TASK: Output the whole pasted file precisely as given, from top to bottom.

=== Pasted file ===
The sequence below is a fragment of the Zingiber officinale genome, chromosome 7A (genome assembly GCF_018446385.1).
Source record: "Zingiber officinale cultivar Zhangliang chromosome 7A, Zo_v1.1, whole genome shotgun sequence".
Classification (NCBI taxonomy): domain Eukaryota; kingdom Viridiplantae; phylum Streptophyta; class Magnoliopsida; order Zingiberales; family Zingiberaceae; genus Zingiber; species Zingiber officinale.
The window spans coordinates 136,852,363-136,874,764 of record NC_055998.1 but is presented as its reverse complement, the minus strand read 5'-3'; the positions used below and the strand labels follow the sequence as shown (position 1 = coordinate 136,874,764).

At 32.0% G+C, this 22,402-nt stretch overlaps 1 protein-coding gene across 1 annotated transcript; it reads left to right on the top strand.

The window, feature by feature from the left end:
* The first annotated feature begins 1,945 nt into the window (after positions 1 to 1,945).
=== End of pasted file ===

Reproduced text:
The sequence below is a fragment of the Zingiber officinale genome, chromosome 7A (genome assembly GCF_018446385.1).
Source record: "Zingiber officinale cultivar Zhangliang chromosome 7A, Zo_v1.1, whole genome shotgun sequence".
Classification (NCBI taxonomy): domain Eukaryota; kingdom Viridiplantae; phylum Streptophyta; class Magnoliopsida; order Zingiberales; family Zingiberaceae; genus Zingiber; species Zingiber officinale.
The window spans coordinates 136,852,363-136,874,764 of record NC_055998.1 but is presented as its reverse complement, the minus strand read 5'-3'; the positions used below and the strand labels follow the sequence as shown (position 1 = coordinate 136,874,764).

At 32.0% G+C, this 22,402-nt stretch overlaps 1 protein-coding gene across 1 annotated transcript; it reads left to right on the top strand.

The window, feature by feature from the left end:
* The first annotated feature begins 1,945 nt into the window (after positions 1 to 1,945).